Grundheber, Franz


LuluAlban Berg - Lulu

Opéra National de Paris, 2011 | Michael Schønwandt, Willy Decker, Laura Aikin, Jennifer Larmore, Andrea Hill, Marlin Miller, Wolfgang Schöne, Kurt Streit, Scott Wilde, Franz Grundheber, Robert Wörle, Victor Von Halem, Julie Mathevet, Marie-Thérèse Keller, Marianne Crebassa, Damien Pass, Ugo Rabec | Opéra Bastille, Paris - 18th October 2011

I know it’s considered one of the major works of 20th century opera, and it’s certainly one of the most important and influential works advocating the twelve-tone system – but I still find Lulu a difficult opera to love. Surprisingly, it’s less to do with the complexities of the musical arrangements, which actually feel perfectly fitting for the nature of the opera’s subject – with the use, abuse, decline and horrible murder of a woman at its core, it’s not supposed to be pretty – as much as failing to find a strong dramatic thread or conventional character development to grasp onto. But then, Alban Berg was presumably challenging these traditional concepts also.

It’s questionable then whether an opera that is built upon the deaths of many of Lulu’s lovers and which ends with her own murder as a prostitute at the hands of no less than Jack the Ripper, should be “prettified” by the impressive set designs and eye-catching choreography of Willy Decker’s production. Brightly lit with clean lines, Decker’s production has a sense of design and colour that makes it look like a Pet Shop Boys concert set in an IKEA store. Whether it looked appropriate or not, it at least felt right and, most importantly, it worked on a conceptual level, proposing an interesting new way of looking at Lulu.

Central to the opera and the image of Lulu is a portrait painted of her in the first scene of Act 1 – a critical scene that sets the tone for what is to follow. Interestingly, in Decker’s vision, the painting is made up of several canvasses that isolate and fetishise each part of her naked body like an exquisite corpse. An exquisite corpse – now that’s a great central concept and image for Lulu, for the objectification of the young woman under the gaze of countless men, each projecting their own lusts and desires upon a figure who is a composite of so many female and feminist archetypes.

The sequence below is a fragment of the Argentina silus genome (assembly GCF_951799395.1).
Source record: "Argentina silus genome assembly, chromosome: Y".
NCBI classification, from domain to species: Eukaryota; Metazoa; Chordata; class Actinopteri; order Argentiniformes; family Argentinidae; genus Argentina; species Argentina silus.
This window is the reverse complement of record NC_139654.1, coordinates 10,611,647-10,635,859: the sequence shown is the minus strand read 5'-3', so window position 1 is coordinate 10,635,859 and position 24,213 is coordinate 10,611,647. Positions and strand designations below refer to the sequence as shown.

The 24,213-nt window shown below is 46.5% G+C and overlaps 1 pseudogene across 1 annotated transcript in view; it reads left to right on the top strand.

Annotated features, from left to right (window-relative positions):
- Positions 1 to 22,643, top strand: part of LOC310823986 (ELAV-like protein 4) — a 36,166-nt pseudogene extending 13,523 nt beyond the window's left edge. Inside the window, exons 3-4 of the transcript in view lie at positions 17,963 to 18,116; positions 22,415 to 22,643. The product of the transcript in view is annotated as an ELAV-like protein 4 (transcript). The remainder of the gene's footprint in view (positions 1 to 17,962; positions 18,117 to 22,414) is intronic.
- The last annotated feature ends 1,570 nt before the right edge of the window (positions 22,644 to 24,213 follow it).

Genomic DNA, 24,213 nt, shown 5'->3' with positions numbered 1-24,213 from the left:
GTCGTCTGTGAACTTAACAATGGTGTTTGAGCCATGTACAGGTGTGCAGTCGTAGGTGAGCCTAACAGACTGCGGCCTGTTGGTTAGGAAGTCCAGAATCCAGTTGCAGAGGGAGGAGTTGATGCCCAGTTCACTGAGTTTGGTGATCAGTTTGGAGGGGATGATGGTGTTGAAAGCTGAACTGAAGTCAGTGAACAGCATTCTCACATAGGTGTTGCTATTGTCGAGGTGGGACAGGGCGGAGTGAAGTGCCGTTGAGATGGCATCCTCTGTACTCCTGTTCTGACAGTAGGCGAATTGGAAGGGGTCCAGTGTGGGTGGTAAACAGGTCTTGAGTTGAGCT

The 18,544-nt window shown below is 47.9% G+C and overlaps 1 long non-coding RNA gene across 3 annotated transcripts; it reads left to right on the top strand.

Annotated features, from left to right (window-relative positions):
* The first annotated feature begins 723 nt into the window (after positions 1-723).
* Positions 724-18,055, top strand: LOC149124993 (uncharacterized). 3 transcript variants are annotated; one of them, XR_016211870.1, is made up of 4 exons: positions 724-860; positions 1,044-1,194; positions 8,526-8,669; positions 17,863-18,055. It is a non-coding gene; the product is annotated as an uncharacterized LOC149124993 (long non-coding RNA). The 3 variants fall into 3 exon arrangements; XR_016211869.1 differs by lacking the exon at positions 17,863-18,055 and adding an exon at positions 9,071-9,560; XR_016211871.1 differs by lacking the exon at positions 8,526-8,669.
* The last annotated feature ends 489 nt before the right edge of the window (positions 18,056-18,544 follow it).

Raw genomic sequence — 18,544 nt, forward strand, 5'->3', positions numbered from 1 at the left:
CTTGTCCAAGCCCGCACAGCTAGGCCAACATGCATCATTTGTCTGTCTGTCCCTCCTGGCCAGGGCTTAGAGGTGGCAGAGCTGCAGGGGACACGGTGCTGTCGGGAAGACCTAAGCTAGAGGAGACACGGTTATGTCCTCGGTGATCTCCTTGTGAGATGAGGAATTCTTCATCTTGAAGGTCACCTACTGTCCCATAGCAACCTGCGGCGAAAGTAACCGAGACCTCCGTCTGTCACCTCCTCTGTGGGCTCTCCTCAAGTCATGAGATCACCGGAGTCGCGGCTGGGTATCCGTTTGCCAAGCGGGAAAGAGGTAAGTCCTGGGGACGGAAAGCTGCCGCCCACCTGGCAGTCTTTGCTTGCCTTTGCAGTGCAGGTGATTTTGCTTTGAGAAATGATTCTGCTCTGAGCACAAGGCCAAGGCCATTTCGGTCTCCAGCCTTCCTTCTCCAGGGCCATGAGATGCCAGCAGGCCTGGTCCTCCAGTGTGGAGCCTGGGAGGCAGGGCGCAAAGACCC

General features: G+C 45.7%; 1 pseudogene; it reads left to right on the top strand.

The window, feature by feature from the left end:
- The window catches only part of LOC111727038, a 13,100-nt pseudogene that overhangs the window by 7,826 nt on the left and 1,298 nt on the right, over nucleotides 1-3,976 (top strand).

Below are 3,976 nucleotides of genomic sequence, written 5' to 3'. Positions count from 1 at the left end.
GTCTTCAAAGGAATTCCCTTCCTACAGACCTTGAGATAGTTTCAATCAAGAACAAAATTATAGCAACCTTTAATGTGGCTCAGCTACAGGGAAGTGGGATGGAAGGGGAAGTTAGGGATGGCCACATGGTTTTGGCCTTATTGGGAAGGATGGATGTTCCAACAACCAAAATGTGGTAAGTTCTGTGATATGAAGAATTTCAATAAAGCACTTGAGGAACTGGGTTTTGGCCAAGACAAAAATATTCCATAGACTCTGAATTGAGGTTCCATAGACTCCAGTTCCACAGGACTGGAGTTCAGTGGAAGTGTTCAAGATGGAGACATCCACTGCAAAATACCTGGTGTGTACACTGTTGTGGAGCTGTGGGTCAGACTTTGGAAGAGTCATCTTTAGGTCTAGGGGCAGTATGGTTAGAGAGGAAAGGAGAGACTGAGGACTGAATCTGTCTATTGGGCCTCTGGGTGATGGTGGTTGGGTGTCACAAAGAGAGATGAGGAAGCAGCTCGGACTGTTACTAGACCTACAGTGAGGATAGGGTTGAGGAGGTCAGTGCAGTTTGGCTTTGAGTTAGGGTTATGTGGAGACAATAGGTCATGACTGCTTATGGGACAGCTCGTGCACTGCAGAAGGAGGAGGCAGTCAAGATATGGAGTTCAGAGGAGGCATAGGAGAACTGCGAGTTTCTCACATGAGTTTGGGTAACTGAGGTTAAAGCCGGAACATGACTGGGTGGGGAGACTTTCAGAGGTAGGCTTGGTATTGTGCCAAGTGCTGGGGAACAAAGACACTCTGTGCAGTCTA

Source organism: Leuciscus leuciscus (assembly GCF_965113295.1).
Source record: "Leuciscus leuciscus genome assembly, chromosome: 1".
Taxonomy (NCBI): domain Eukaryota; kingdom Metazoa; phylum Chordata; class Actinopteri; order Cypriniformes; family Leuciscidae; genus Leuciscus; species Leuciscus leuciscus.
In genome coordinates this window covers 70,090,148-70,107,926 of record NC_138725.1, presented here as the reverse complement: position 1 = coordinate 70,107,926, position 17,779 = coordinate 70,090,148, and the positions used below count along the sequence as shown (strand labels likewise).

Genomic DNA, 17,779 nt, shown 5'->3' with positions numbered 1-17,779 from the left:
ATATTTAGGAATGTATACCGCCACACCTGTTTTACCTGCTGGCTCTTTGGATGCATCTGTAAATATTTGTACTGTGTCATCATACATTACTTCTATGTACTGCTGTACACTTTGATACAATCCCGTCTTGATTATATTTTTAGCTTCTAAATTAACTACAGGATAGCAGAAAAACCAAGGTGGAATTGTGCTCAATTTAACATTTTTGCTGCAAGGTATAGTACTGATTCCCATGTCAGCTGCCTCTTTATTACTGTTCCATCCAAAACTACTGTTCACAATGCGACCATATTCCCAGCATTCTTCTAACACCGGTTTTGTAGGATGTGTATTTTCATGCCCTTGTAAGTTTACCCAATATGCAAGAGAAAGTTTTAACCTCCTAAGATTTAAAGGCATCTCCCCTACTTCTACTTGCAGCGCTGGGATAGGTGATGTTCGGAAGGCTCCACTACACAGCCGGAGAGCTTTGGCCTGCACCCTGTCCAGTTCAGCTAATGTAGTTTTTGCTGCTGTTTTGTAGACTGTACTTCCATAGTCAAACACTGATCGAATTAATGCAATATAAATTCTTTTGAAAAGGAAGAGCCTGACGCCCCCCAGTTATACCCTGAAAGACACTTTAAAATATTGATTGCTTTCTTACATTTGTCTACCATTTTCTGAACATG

Lulu

That of course is the strength of the opera itself, but it’s also the aspect that is equally difficult to pin down dramatically or in any sense of characterisation, so Decker’s staging makes that a little more meaningful. Decker’s arrangements, placing the action within an arena for this combat of the sexes that ensues, the whole colourful cabaret watched over by a chorus of dark-suited anonymous figures in hats, all work towards this vision, even taking into consideration (definitely a part of the intention of Berg’s opera itself), the audience itself voyeuristically being a part of this woman’s abasement and destruction, all for their entertainment.

I still didn’t feel that I gained any greater understanding of the complicated parade of characters that flit through Lulu’s life (which may be a good thing), but every expression of lust, jealousy, joy, anguish, anger and violence was certainly fully felt and brought out in the production, in the singing and in the incredible performance of the Paris Orchestra. As compelling as events were on the stage, my attention was constantly drawn to Michael Schønwandt conducting the infinitesimally detailed score, drawing it all together remarkably. Lulu is one of Laura Aikin’s signature roles – I’ve seen her sing it before on DVD in a fine performance in Zurich under Franz Welser-Möst – but she still looks and sounds terrific. Utterly commanding in the role, she is riveting to watch. There were however no weak elements whatsoever in this production for the Paris Opéra, with Jennifer Larmore a wonderful Count Geschwitz, and Kurt Streit notable in the role of Alwa.

The production used the now common 1979 version of the opera, with the third act, left unfinished after Berg’s death in 1937, completed by Friedrich Cerha. The performance of the score by the Paris orchestra, as mentioned above, was something of a revelation – or perhaps, since this was the first time I had been to a live performance of Lulu, it just needs to be experienced in the theatre with a truly world class orchestra. That’s what we were treated to here, with the addition of great singing and a visually impressive but thoughtful stage production.

RosenkavalierRichard Strauss - Der Rosenkavalier

Baden-Baden Festspielhaus, 2009 | Munich Philharmonic, Christian Thielemann, Herbert Wernicke, Renée Fleming, Sophie Koch, Diana Damrau, Franz Hawlata, Franz Grundheber, Jonas Kaufmann, Jane Henschel | Decca

The staging for this Festspiele Baden-Baden production, directed by Herbert Wernicke and conducted by Christian Thielemann, is as sumptuous as Richard Strauss’s score and, surrounded by mirrors that amplify the stage, it’s as languidly self-reflective as Hugo von Hofmannsthal’s original libretto. The choice not to stage it as strictly period in the setting of Marie-Therese’s Vienna around 1740 is somewhat contrary to the composers’ desire to recreate a sense of the light indulgence of the period (and in the process break away from the dark dissonance of Strauss’s previous operas Salome and Elektra), but the libretto and score are, in most sections, strong enough on their own, and so well thematically constructed that Der Rosenkavalier can stand up to a modern, or, in this case, an almost fairy-tale pantomime-like setting.